- Burns. Applying aloe gel to the skin might improve healing of certain types of burns called "partial thickness burns." Some research shows that applying aloe cream twice daily decreases the size of first or second degree burn wounds and reduces the amount of time needed to heal. However, other research suggests that applying aloe daily is no more effective than standard treatment for reducing healing time.
- Cancer. Early research suggests that when given with standard chemotherapy, three daily doses of a mixture containing fresh aloe leaves and honey dissolved in alcohol increases the number of patients with lung cancer who are able to heal completely, partially, or maintain control of their disease when compared to just chemotherapy alone. However, other research shows that taking aloe has not benefit in people with lung cancer.
- Canker sores. Early research suggests that taking acemannan, a chemical that comes from aloe, shortens the amount of time needed for canker sores to heal. However, other research suggests that a gel containing aloe does not consistently shorten the length of time between canker sores.
- Dental plaque. Some research suggests that using a toothpaste containing aloe daily for 24 weeks reduces plaque. However, other research evaluating another substance containing aloe found it to be comparable to a toothpaste that contains fluoride.
- Diabetes. There is conflicting information about whether aloe can reduce blood sugar in people with diabetes. Two studies indicate that taking aloe gel by mouth can reduce blood sugar in women with type 2 diabetes. But another study did not show the same benefit.
- Diaper rash. Early research suggests that applying a cream containing aloe gel and olive oil 3 times daily for 10 days reduces the severity of diaper rash in children younger than 3 years-old.
- Dry skin. Early research suggests that applying a cream containing aloe to the skin for 2 weeks increases the amount of water in the outermost later of the skin, but not on the inner layers. Other research suggests that wearing gloves coated in aloe improves symptoms of dry skin in women. However, it is not clear if the benefits were from the aloe or the gloves.
- Frostbite. When applied to the skin, aloe gel seems to help skin survive frostbite injury.
- Gingivitis. Some research suggests that using a toothpaste containing aloe daily for 24 weeks reduces gingivitis. However, other research evaluating another substance containing aloe found it to be comparable to a toothpaste that contains fluoride.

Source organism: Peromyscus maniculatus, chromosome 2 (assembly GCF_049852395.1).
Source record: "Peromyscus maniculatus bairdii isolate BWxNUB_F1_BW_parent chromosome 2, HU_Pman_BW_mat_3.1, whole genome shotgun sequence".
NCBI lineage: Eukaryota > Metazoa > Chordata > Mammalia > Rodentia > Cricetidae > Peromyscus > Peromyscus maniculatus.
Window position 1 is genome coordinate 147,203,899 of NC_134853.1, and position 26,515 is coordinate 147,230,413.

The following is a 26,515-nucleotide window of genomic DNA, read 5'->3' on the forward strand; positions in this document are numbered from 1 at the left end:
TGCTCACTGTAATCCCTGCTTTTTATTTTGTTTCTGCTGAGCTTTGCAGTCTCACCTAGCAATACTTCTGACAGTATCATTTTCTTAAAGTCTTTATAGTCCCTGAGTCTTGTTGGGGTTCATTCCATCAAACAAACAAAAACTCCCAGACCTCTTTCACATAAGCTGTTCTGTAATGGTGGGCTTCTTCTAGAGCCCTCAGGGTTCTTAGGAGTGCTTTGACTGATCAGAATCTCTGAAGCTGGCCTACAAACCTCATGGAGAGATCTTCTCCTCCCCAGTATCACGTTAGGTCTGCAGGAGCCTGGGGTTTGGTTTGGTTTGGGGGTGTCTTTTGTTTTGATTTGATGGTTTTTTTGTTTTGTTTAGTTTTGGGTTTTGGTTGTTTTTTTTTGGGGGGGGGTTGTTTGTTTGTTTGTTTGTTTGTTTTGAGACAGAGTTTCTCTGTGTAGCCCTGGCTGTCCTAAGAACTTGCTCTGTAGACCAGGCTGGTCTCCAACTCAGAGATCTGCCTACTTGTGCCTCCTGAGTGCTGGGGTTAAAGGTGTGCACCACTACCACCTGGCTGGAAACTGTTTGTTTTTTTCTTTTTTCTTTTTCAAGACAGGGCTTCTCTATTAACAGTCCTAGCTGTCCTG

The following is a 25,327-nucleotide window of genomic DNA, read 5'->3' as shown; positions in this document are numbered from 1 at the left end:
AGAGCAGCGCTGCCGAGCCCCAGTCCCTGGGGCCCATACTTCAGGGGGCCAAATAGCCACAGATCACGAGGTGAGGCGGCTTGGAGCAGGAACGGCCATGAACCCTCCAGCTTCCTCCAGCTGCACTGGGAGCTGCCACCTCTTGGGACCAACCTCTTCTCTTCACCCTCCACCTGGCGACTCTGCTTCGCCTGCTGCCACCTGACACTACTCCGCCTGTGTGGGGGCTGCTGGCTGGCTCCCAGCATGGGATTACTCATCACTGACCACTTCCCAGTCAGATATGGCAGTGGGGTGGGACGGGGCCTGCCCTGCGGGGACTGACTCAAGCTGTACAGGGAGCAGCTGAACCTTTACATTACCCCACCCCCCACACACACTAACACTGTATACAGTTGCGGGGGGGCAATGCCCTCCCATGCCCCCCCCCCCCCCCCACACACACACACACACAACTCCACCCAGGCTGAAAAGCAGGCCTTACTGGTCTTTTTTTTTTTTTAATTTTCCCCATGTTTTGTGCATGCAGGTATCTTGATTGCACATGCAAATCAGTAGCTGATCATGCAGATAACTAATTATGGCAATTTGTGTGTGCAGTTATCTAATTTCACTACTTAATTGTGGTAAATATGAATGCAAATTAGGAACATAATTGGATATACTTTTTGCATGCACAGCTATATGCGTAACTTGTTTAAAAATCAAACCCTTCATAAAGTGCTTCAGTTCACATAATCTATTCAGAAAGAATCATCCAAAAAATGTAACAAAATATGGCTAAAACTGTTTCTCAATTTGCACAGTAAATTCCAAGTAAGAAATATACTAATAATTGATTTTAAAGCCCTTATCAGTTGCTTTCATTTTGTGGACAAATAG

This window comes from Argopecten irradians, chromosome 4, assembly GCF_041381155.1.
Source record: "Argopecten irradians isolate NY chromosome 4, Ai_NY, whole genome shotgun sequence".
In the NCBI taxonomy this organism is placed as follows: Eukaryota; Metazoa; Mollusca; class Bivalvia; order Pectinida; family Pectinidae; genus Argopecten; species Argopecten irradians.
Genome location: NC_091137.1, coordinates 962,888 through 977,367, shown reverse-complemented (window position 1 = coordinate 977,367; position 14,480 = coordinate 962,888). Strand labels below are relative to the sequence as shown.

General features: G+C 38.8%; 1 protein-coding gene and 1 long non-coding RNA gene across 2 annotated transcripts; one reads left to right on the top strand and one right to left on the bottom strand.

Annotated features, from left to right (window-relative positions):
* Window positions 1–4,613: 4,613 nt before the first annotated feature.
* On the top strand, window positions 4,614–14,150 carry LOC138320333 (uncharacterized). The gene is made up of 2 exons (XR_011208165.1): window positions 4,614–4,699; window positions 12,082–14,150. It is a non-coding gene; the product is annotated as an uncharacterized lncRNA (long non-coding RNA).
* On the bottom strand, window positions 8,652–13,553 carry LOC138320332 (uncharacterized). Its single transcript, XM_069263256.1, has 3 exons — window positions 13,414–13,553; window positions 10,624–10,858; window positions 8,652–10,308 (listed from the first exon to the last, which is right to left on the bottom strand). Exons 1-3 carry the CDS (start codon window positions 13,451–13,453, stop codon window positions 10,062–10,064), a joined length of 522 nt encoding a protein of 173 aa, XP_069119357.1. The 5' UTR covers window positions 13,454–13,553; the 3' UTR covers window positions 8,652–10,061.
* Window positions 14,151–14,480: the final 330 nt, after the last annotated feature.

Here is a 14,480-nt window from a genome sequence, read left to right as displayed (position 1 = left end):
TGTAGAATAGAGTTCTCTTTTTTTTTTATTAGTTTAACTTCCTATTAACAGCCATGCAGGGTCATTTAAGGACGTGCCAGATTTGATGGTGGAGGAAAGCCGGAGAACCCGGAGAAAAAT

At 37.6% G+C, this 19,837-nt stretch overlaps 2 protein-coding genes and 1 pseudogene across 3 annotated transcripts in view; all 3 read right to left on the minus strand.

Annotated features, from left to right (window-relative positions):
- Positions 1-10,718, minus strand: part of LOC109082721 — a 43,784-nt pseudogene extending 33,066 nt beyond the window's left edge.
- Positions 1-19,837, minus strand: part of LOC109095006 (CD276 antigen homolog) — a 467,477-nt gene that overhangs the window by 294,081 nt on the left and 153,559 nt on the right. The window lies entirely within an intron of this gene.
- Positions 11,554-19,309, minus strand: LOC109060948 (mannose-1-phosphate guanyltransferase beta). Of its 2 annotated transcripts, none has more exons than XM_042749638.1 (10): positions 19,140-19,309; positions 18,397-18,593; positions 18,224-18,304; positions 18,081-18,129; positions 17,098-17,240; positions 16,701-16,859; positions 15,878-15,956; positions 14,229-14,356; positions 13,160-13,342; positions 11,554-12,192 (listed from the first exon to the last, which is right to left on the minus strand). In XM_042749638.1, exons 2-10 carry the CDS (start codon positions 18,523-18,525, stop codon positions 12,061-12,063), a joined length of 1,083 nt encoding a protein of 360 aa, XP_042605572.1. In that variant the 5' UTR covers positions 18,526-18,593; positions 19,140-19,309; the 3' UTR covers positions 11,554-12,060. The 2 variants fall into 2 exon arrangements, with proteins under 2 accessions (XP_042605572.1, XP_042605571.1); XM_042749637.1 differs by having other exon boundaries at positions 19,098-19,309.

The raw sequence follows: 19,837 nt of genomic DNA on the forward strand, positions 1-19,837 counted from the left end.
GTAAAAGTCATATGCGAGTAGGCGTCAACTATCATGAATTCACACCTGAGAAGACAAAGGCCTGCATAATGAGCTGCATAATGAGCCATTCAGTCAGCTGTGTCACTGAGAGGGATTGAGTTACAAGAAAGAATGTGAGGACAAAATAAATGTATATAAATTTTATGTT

- Hepatitis. Early evidence suggests that taking aloe 3 times daily for 12 weeks reduces symptoms of hepatitis in people with liver fibrosis mainly caused by hepatitis B or C.
- High cholesterol and other blood fats (hyperlipidemia). Preliminary evidence suggests that taking 10 mL or 20 mL of aloe by mouth daily for 12 weeks can reduce total cholesterol by about 15%, low-density lipoprotein (LDL) cholesterol by about 18%, and triglycerides by about 25% to 30% in people with hyperlipidemia.
- Insect repellent. Applying a product containing coconut oil, jojoba oil and aloe to the feet twice daily for one week intervals seems to reduce the number of sandfleas in people with flea infestations.
- Inflammation in the mouth (oral mucositis). Some evidence suggests that using an aloe solution 3 times daily during radiation therapy lowers the risk of developing painful inflammations in the mouth.
- Bedsores. Some preliminary evidence suggests that applying aloe gel does not improve the healing rate of bedsores compared to management with gauze moistened with salt water. However, other research suggests that a spray containing aloe does reduce the severity of sores compared to a standard treatment spray.
- Dandruff (seborrheic dermatitis). Early research suggests that applying aloe twice daily for 4-6 weeks improves dandruff.
- Ulcerative colitis. Preliminary evidence suggests that some people with mild to moderate ulcerative colitis who take aloe gel by mouth for 4 weeks have significantly reduced symptoms.
- Wound healing. There is conflicting information about whether aloe works to improve wound healing. Some research shows that applying an aloe gel product (Carrington Dermal Wound Gel) to surgical wounds might actually delay wound healing. But other research using a different form of aloe cream applied to hemorrhoid-related wounds shows that aloe might improve wound healing and provide some pain relief.
- Other conditions.
Natural Medicines Comprehensive Database rates effectiveness based on scientific evidence according to the following scale: Effective, Likely Effective, Possibly Effective, Possibly Ineffective, Likely Ineffective, and Insufficient Evidence to Rate (detailed description of each of the ratings).
Next: How does Aloe work?